All ETDs from UAB

Advisory Committee Chair

Anupam Agarwal

Advisory Committee Members

Shannon M Bailey

John C Chatham

James F George

Aimee Landar

Rosa A Serra

Document Type


Date of Award


Degree Name by School

Master of Science in Biomedical Science (MSBMS) School of Engineering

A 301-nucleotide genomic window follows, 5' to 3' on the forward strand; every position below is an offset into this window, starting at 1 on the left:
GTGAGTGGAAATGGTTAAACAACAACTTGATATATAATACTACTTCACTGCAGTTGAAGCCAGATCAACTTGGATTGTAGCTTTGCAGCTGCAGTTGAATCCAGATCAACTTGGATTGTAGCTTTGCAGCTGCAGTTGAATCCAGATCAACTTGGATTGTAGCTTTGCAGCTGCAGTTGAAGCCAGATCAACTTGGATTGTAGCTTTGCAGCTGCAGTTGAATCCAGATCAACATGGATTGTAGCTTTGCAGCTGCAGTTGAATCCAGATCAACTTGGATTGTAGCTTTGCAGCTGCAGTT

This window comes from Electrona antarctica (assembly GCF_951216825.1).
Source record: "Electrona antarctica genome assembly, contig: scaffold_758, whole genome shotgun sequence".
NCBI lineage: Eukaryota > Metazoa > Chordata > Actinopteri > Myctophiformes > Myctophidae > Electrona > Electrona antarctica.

INVESTIGATING POTENTIAL NOVEL ANGIOGENIC AND IMMUNOGENIC PROPERTIES OF HEME OXYGENASE-1 According to the American Heart Association and Centers of Disease Control and Prevention, cardiovascular diseases comprise the primary causes of death in the United States. Heme oxygenase-1 (HO-1), an inducible microsomal enzyme, catalyzes the rate limiting step in heme degradation releasing equimolar amounts of biliverdin, iron and carbon monoxide. Importantly, the induction of HO-1 is an adaptive response that affords protection in these disease states and several others. Expression of HO-1 has been demonstrated in several disease states and pathophysiological processes, including ischemia-reperfusion, inflammation and organ transplantation. This protection is due not only to the degradation of the pro-oxidant heme but can also be attributed to byproducts of the heme oxygenase reaction. The reaction products liberated by HO-1, including carbon monoxide (CO) and bilirubin, exert anti-oxidant, anti-inflammatory and anti-apoptotic effects. In addition to these well appreciated functions of HO-1, our laboratory has reported a novel role for HO-1 in stromal derived factor-1 (SDF-1) mediated angiogenesis. SDF-1 induced HO-1 in endothelial cells through a PKC-æ-dependent and VEGF-independent mechanism. SDF-1 and its receptors CXCR-4/7 play a major role in migration, recruitment and retention of endothelial progenitor cells (EPC) to sites of ischemic injury and contribute to neovascularization. Furthermore, HO-1 plays a role in the immune response. We have shown that the absence of HO-1 strongly affects differentiation of resident dendritic cell (DC) subsets in vivo and abrogates regulatory T cell mediated suppression of T cell activation by DC in vitro. These findings support the concept that modulation of the immune response, and therefore allograft rejection, is through the effect of HO-1 on the differentiation and function of DCs. While these preliminary studies provided important early insights, several key questions have emerged that remain unanswered. Future investigations into this research area could demonstrate a novel mechanistic role for HO-1 in mediating angiogenic and immunogenic response, which would provide new avenues for therapeutic approaches in vascular repair and organ transplantation.

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